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You don't see a M1897 antique takedown brush gun every day
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February 25, 2024 - 2:13 pm
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February 25, 2024 - 6:38 pm
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It is an interesting Model 1897, but it is not as uncommon as advertised.  Take Downs were introduced in the 48850 serial range, and I currently have (8) earlier production Take Down Brush Guns documented in my survey, with one of them also having a MOD choked barrel.  The really rare Brush Gun is the one gun found with a FULL choke barrel.

I am rather surprised by the $2,550 bid amount.  While it is a nice gun, the cracked slide handle stock and the replacement butt plate would bother me at that price.

Bert

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March 16, 2024 - 11:03 pm
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I have a takedown brush mfg in 1899. Noticed the external ejector not present on the link in the thread (mines the same as link) why the difference with ejector? Paid 400.00 for mine in a pawn shop.

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March 17, 2024 - 2:37 am
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Tim Adair said
I have a takedown brush mfg in 1899. Noticed the external ejector not present on the link in the thread (mines the same as link) why the difference with ejector? Paid 400.00 for mine in a pawn shop.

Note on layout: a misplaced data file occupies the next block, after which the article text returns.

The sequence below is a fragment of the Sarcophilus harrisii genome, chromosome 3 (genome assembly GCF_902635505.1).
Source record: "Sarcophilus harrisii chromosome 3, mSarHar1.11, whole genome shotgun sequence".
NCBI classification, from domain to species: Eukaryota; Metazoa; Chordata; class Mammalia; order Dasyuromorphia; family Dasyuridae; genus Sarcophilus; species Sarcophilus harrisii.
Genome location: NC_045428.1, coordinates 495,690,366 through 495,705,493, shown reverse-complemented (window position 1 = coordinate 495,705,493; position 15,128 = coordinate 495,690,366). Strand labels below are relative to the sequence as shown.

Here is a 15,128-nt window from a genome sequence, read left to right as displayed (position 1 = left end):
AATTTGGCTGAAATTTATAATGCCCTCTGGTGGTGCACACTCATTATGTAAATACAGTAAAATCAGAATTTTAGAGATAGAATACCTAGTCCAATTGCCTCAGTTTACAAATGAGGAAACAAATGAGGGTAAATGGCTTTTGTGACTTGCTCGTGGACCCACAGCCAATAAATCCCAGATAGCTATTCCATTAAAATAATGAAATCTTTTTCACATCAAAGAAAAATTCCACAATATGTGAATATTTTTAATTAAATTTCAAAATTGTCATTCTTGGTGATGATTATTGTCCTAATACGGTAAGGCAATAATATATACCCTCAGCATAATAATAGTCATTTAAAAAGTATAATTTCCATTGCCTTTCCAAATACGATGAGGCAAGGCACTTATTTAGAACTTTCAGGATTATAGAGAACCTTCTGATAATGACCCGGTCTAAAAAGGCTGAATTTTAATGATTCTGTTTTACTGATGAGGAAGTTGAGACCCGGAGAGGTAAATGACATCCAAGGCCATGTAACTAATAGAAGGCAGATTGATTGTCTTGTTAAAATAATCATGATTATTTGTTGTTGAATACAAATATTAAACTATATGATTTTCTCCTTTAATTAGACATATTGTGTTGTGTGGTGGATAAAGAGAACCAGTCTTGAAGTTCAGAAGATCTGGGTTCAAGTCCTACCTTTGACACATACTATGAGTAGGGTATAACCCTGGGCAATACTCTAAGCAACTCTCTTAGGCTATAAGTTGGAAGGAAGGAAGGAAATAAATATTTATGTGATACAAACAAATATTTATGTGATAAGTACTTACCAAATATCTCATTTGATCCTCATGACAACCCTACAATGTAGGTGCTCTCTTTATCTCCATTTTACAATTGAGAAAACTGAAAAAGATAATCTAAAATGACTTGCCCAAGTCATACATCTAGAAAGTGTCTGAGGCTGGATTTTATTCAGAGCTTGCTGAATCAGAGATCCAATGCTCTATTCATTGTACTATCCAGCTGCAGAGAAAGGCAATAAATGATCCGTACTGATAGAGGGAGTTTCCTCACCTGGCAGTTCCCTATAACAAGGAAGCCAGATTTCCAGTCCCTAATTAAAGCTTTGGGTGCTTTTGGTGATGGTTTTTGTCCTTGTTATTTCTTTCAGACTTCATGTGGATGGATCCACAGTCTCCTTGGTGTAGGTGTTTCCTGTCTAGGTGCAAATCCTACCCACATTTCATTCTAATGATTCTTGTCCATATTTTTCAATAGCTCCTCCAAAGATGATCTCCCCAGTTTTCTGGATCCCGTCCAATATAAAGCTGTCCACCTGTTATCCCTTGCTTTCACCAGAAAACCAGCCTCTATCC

Tim,

The very early production Model 1897 receiver frames were configured much the same as the predecessor Model 1893.  Shortly after the Model 1897 was introduced (in late May 1897), Winchester’s engineers set out to find ways to improve John M. Brownings original design.  The improvements were often driven by the financial incentive to make the guns easier to manufacture and assemble.  Moving the ejector spring to the outside of the receiver frame made it much easier (and faster) to assemble the receiver group.

The change from the internal ejector spring to the external mounted spring took place in mid September 1899 (in the 83300 – 84000 serial number range.

I have an extensive research survey in progress for the Model 1897 and would like to add your Brush Gun to the survey.  Please provide the serial number on your gun.

Bert – [email protected]

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March 20, 2024 - 11:54 pm
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